Here is where we need a better sense of justice, and shame. For the outrageousness in this story is not just Aaron. It is also the absurdity of the prosecutor’s behavior. From the beginning, the government worked as hard as it could to characterize what Aaron did in the most extreme and absurd way. The “property” Aaron had “stolen,” we were told, was worth “millions of dollars” — with the hint, and then the suggestion, that his aim must have been to profit from his crime. But anyone who says that there is money to be made in a stash of ACADEMIC ARTICLES is either an idiot or a liar. It was clear what this was not, yet our government continued to push as if it had caught the 9/11 terrorists red-handed.

Aaron had literally done nothing in his life “to make money.” He was fortunate Reddit turned out as it did, but from his work building the RSS standard, to his work architecting Creative Commons, to his work liberating public records, to his work building a free public library, to his work supporting Change Congress/FixCongressFirst/Rootstrikers, and then Demand Progress, Aaron was always and only working for (at least his conception of) the public good. He was brilliant, and funny. A kid genius. A soul, a conscience, the source of a question I have asked myself a million times: What would Aaron think? That person is gone today, driven to the edge by what a decent society would only call bullying. I get wrong. But I also get proportionality. And if you don’t get both, you don’t deserve to have the power of the United States government behind you.

For remember, we live in a world where the architects of the financial crisis regularly dine at the White House — and where even those brought to “justice” never even have to admit any wrongdoing, let alone be labeled “felons.”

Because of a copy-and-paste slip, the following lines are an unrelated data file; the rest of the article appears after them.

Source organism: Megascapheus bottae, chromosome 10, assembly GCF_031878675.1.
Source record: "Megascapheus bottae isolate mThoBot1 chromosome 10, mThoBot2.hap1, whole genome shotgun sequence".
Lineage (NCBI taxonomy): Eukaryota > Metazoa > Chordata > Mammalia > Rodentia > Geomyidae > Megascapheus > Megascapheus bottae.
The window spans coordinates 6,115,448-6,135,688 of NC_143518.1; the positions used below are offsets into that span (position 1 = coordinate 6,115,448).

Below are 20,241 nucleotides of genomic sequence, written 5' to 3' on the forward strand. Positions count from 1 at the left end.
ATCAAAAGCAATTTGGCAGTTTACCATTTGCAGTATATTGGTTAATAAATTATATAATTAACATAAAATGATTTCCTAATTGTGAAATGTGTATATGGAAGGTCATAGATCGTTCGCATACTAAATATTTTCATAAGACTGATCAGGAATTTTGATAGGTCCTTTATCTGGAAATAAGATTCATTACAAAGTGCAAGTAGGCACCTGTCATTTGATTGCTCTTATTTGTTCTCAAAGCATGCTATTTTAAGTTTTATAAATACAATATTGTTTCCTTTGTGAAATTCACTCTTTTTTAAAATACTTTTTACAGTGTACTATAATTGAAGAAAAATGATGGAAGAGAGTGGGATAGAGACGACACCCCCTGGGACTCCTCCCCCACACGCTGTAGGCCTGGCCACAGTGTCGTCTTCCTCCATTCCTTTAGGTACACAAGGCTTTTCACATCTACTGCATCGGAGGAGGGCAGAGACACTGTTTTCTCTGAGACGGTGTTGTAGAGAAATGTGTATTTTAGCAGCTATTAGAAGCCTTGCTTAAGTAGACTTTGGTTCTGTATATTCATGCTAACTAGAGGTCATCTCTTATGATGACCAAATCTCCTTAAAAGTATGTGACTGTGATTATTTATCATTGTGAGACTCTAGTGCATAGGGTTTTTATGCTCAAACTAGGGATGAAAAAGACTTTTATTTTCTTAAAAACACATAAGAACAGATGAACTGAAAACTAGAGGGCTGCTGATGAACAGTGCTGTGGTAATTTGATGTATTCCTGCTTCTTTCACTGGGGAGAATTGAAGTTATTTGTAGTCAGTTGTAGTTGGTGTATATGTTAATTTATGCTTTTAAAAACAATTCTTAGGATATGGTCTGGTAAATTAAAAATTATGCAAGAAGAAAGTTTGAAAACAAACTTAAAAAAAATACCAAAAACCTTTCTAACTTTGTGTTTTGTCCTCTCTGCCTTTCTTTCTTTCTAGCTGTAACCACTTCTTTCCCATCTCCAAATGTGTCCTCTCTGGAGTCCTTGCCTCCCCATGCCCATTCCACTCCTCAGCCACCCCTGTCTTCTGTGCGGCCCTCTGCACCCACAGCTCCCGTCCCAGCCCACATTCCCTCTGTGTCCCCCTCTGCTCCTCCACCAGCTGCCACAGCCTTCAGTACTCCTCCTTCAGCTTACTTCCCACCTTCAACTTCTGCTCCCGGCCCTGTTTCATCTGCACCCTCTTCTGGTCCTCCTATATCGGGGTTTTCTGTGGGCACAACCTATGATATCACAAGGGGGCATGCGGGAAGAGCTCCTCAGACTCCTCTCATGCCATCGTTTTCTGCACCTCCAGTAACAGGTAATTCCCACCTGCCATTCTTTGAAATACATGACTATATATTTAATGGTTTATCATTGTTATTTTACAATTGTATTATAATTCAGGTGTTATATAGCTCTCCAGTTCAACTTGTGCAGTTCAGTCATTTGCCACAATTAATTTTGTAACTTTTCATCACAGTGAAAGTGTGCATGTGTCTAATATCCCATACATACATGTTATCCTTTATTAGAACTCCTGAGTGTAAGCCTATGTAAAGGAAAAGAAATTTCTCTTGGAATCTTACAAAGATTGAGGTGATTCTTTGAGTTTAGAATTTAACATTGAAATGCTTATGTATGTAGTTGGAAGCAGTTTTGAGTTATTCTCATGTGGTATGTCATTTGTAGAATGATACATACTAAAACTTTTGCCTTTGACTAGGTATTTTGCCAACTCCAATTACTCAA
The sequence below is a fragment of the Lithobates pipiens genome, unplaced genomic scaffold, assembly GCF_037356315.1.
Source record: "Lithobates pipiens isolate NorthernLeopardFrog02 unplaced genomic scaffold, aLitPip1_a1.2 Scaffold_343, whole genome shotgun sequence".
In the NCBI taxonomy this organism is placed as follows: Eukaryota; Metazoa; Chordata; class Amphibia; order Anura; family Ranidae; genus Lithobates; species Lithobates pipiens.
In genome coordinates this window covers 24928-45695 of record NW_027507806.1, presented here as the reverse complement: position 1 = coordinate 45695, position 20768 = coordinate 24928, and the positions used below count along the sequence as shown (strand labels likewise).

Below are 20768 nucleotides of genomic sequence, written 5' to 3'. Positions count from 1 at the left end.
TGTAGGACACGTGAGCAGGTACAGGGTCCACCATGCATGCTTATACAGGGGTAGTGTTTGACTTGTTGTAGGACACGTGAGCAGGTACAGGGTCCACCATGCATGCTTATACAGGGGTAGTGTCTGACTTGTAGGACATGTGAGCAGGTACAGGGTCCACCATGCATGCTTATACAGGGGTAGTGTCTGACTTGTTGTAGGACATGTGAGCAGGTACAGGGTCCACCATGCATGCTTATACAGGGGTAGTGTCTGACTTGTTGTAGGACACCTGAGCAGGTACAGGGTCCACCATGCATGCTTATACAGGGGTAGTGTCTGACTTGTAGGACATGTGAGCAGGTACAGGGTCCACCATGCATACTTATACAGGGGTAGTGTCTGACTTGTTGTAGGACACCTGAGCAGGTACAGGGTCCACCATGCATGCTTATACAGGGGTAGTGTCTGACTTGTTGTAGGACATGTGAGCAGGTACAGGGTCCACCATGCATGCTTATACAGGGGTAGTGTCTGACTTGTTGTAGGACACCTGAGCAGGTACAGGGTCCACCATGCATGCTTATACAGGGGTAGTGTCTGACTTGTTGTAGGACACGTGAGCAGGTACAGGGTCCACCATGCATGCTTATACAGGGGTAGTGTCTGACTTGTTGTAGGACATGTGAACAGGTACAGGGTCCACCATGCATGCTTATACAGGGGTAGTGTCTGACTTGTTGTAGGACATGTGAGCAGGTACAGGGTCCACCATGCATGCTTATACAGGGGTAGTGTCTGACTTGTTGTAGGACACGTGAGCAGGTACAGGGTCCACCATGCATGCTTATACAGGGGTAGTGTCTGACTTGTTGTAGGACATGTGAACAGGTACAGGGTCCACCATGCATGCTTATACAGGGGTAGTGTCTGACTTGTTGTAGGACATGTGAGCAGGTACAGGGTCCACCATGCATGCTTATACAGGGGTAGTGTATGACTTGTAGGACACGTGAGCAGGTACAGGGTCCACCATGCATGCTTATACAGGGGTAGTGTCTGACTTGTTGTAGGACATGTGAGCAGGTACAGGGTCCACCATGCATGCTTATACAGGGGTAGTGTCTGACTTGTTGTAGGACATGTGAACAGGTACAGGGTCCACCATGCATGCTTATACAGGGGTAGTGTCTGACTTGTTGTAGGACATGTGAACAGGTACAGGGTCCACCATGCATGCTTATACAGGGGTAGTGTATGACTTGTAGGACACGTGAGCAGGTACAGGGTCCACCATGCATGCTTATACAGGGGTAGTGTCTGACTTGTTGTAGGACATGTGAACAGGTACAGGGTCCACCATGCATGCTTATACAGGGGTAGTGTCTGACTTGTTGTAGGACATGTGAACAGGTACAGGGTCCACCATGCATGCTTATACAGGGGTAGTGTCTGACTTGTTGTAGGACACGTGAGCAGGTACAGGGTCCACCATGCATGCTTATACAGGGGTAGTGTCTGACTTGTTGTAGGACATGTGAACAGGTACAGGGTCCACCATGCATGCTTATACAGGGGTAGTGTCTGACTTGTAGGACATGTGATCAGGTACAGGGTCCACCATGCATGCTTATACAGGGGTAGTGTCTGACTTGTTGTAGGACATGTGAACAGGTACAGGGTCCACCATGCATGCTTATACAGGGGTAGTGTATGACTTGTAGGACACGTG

In that world, the question this government needs to answer is why it was so necessary that Aaron Swartz be labeled a “felon.” For in the 18 months of negotiations, that was what he was not willing to accept, and so that was the reason he was facing a million dollar trial in April — his wealth bled dry, yet unable to appeal openly to us for the financial help he needed to fund his defense, at least without risking the ire of a district court judge. And so as wrong and misguided and fucking sad as this is, I get how the prospect of this fight, defenseless, made it make sense to this brilliant but troubled boy to end it.

Even Aaron’s parents, with their official statement, put their son’s death in context:

Aaron’s death is not simply a personal tragedy. It is the product of a criminal justice system rife with intimidation and prosecutorial overreach. Decisions made by officials in the Massachusetts U.S. Attorney’s office and at MIT contributed to his death. The US Attorney’s office pursued an exceptionally harsh array of charges, carrying potentially over 30 years in prison, to punish an alleged crime that had no victims. Meanwhile, unlike JSTOR, MIT refused to stand up for Aaron and its own community’s most cherished principles.

Today, we grieve for the extraordinary and irreplaceable man that we have lost.

There is no justice in the American judicial system.

Not when there is actually a bank, HSBC, that has been officially declared too-big-to-prosecute for laundering drug money:

DOJ attorneys argued that aggressively prosecuting HSBC could destabilize the entire international banking system. Breuer said in an interview with the Washington Post, “If you prosecute one of the largest banks in the world, do you risk that people will lose jobs, other financial institutions and other parties will leave the bank, and there will be some kind of event in the world economy?” In other words, banks that break the law by laundering money for drug cartels and rogue states are immune from criminal prosecution because a global financial meltdown could be triggered.

So while bankers can break the law with total impunity, a brilliant young man is broken by the state and its minions—in this case, Carmen Ortiz, a person even Chris Hayes singled out in his response on his show:

You should know his death is a good reason to revisit the 1986 Computer Fraud and Abuse Act, the law under which he was prosecuted, since it is far too broad, and to take a hard look at Massachusetts U.S. Attorney Carmen Ortiz, whose office prosecuted Aaron with such recklessly disproportionate vigor, and who is reportedly considering a run for governor.

(I expect Anonymous is already at work on that one)